"extensions": ["js"]

Gist of the Bugsnag integration

Other useful details you can send to Bugsnag

Updated March 18, 2015: We should still log out appropriate errors to the console. Thanks to Ben Holmes for the tip!

Intercom + EmberJS: A Match Made in Heaven

With the release of Candidio 3.0 in early January, we wanted to make a change away from Zendesk as our helpdesk software. I've had my eye on Intercom for a quite a few months now. Not only is Intercom a robust customer service application, but they seem to be great people who know what they're taking about, not only on the customer service side of the business, but with product management and developing great software. Lastly, the Intercom web app is built with EmberJS, so that can't hurt.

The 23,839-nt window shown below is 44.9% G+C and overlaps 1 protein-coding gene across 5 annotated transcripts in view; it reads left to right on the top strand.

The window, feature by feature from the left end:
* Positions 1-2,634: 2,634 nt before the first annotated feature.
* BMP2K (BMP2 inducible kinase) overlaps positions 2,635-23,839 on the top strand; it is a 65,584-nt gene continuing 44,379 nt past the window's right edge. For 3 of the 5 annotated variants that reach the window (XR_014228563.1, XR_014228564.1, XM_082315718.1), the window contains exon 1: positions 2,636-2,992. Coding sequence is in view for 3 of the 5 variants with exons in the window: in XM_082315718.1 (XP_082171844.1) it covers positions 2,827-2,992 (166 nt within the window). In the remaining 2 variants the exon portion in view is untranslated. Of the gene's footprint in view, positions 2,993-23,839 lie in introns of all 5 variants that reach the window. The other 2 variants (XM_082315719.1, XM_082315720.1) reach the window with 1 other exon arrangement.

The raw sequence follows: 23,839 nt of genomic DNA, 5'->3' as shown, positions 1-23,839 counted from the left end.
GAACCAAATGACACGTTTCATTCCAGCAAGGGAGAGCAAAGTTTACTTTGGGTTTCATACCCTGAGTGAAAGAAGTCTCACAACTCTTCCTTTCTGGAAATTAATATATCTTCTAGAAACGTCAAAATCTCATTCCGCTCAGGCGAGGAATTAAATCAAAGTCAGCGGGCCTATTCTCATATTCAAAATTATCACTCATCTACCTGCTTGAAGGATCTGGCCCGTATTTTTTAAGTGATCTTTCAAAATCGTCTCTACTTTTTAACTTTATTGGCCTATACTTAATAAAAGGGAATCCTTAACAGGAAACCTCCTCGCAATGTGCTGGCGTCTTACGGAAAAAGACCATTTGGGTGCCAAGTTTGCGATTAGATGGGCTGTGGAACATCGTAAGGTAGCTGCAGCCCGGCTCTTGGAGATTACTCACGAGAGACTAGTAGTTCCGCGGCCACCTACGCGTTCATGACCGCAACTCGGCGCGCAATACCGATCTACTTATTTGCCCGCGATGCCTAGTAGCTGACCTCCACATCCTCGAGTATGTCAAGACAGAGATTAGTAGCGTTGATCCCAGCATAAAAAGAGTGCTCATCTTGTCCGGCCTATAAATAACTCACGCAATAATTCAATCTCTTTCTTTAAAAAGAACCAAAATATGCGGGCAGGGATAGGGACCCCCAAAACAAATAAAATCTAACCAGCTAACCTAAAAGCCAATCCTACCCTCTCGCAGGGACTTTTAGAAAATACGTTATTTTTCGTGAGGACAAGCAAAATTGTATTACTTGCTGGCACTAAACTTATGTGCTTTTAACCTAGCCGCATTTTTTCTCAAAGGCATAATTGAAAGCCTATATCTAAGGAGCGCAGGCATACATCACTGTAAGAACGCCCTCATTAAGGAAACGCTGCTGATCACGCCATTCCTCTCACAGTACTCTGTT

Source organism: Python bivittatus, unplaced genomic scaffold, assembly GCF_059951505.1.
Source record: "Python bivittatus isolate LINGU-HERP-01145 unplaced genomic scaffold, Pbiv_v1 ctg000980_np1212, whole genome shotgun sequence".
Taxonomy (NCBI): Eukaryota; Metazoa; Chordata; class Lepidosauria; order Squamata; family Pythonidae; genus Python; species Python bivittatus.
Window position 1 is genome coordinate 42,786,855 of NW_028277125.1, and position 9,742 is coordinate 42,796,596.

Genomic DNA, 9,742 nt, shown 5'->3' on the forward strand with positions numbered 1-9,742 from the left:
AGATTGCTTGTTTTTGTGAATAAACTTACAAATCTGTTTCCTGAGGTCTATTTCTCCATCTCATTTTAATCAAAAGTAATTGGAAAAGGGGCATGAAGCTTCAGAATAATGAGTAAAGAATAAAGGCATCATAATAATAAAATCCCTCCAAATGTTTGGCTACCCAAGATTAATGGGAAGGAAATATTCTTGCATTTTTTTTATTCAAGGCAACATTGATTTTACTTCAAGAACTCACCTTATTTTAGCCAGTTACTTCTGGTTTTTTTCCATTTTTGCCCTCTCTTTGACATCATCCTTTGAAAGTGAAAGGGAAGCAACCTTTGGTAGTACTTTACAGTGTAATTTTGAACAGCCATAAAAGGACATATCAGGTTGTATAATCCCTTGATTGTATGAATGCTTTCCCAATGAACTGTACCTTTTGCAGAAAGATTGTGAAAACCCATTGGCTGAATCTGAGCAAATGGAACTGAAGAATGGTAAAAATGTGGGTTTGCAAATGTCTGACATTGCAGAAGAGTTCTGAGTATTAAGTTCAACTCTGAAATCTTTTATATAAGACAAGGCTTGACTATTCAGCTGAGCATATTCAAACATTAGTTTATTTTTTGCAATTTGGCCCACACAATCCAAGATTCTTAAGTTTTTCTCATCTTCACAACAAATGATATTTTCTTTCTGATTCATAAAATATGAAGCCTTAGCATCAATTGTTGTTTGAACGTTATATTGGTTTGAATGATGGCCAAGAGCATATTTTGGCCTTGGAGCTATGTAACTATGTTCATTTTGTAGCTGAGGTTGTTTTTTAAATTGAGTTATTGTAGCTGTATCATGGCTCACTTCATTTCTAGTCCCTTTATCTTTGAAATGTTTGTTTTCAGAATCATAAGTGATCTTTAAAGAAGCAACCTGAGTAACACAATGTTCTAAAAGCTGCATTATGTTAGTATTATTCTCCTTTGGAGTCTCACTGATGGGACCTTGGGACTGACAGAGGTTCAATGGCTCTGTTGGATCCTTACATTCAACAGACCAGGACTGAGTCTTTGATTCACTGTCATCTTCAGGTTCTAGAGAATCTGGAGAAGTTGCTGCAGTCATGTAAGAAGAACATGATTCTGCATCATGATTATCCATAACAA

Setting up Intercom in EmberJS

We took a fairly simple course of action to intergrate the Intercom tools into our ember-cli application.

Include the JS snippet

In app/index.html add the Intercom JS library snippet (don't forget to update the APP_ID in this snippet):

<script>(function(){var w=window;var ic=w.Intercom;if(typeof ic==="function"){ic('reattach_activator');ic('update',intercomSettings);}else{var d=document;var i=function(){i.c(arguments)};i.q=[];i.c=function(args){i.q.push(args)};w.Intercom=i;function l(){var s=d.createElement('script');s.type='text/javascript';s.async=true;
s.src='https://widget.intercom.io/widget/<INSERT APP_ID HERE>';
var x=d.getElementsByTagName('script')[0];x.parentNode.insertBefore(s,x);}if(w.attachEvent){w.attachEvent('onload',l);}else{w.addEventListener('load',l,false);}}})()</script>